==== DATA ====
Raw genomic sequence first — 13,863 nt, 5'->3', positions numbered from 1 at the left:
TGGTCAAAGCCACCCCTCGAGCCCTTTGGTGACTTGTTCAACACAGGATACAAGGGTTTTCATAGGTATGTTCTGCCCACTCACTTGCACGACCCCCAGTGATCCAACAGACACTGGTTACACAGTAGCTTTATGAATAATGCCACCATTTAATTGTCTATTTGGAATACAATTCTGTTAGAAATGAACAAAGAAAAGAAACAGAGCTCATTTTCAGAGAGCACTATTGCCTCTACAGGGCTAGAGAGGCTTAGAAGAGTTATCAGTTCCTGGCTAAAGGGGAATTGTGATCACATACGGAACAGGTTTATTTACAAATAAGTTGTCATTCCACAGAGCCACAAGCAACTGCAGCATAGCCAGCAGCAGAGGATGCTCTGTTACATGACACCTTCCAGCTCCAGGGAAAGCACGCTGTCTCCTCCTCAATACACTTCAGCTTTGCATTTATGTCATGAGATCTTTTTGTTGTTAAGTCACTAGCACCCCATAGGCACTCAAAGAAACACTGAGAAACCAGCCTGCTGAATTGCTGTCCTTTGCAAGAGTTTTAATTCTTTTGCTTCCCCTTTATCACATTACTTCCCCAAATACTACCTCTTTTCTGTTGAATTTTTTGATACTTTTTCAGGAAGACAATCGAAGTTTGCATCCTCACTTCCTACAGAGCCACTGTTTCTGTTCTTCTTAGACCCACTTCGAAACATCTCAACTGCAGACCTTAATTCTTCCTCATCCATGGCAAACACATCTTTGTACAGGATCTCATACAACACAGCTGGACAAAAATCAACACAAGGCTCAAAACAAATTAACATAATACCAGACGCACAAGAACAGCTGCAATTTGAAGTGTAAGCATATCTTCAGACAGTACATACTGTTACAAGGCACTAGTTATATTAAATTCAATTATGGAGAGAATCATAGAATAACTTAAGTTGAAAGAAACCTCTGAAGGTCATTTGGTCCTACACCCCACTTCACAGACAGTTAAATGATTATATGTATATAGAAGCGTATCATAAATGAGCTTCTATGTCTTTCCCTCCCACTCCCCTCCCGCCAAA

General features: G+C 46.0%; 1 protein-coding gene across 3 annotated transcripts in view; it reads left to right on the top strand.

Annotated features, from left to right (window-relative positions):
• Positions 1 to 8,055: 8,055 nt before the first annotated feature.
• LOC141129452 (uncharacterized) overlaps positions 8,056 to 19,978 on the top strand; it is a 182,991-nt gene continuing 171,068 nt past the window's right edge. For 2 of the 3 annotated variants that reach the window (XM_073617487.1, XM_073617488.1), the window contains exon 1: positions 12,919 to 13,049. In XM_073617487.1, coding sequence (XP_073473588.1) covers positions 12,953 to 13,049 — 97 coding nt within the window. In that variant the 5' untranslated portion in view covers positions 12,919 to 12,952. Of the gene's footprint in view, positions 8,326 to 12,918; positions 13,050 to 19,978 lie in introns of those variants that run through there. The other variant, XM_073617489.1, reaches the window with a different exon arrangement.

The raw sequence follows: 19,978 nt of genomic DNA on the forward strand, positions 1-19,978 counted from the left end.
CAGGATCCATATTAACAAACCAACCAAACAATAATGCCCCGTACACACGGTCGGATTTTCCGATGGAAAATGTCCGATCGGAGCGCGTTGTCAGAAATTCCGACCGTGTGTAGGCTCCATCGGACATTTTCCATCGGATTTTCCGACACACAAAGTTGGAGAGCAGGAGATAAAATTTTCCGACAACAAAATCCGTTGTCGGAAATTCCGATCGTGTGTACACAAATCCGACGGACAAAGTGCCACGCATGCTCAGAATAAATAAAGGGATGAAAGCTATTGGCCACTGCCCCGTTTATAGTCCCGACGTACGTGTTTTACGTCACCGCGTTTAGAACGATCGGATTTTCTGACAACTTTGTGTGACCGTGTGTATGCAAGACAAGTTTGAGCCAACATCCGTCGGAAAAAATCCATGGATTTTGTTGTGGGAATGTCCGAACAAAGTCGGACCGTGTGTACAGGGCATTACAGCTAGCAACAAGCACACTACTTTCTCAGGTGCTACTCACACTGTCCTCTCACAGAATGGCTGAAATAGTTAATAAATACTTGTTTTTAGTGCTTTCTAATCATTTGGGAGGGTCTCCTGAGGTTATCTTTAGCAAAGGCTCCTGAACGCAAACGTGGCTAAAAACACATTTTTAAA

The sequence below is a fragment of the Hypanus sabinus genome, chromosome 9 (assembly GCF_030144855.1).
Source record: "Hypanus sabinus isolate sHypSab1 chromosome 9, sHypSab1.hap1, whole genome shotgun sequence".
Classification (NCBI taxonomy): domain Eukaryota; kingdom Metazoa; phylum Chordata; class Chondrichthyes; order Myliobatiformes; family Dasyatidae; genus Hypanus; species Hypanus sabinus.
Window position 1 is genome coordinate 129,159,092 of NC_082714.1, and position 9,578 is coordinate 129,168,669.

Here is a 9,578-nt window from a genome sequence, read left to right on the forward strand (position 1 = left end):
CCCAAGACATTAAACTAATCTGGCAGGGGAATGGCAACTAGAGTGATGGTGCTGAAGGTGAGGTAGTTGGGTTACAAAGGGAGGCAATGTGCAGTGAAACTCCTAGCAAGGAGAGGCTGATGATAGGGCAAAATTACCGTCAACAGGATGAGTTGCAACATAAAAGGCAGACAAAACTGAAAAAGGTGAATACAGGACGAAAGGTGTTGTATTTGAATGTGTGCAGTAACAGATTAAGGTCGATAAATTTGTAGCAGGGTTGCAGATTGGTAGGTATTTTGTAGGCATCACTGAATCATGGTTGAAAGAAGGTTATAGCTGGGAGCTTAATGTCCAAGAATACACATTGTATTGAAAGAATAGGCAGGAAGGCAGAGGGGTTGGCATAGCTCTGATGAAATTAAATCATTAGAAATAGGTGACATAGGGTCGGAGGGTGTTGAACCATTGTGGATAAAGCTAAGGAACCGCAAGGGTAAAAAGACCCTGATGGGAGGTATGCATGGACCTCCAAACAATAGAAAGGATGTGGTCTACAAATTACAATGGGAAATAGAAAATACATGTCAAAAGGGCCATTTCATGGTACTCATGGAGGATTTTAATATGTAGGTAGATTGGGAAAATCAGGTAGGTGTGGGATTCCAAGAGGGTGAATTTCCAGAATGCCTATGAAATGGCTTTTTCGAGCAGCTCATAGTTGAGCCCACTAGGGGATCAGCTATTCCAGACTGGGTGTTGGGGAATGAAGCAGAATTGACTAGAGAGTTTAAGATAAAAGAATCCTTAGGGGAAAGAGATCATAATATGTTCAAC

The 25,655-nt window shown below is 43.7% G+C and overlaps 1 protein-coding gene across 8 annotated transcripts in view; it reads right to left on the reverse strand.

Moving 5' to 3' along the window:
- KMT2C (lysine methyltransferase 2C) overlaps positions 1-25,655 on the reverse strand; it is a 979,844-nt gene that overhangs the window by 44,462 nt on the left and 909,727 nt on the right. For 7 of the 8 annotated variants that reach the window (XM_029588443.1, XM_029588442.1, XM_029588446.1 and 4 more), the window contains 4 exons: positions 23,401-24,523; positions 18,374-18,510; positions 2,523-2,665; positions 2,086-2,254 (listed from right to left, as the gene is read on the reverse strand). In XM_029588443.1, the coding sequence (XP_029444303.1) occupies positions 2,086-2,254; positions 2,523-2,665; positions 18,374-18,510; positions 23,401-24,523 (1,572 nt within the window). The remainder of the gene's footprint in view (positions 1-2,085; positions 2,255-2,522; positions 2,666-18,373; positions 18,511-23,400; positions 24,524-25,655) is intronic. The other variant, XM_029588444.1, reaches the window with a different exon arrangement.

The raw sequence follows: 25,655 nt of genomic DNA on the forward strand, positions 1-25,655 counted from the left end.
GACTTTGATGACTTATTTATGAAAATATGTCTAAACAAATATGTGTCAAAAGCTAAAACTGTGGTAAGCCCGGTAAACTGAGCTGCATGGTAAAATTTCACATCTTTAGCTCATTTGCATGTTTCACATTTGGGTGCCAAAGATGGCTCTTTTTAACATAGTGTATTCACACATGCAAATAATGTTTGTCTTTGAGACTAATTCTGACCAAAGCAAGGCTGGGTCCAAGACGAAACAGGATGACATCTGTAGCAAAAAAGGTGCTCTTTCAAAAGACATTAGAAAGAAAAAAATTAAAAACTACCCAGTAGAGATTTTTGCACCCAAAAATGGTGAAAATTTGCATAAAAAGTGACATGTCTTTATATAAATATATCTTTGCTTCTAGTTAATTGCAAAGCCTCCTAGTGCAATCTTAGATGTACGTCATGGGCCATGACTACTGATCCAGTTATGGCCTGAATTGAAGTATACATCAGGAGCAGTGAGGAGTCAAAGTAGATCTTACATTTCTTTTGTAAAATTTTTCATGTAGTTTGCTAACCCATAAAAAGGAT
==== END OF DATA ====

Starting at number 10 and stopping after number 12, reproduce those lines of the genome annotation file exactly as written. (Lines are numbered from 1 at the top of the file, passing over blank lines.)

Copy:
Source record: "Hypanus sabinus isolate sHypSab1 chromosome 9, sHypSab1.hap1, whole genome shotgun sequence".
Classification (NCBI taxonomy): domain Eukaryota; kingdom Metazoa; phylum Chordata; class Chondrichthyes; order Myliobatiformes; family Dasyatidae; genus Hypanus; species Hypanus sabinus.
Window position 1 is genome coordinate 129,159,092 of NC_082714.1, and position 9,578 is coordinate 129,168,669.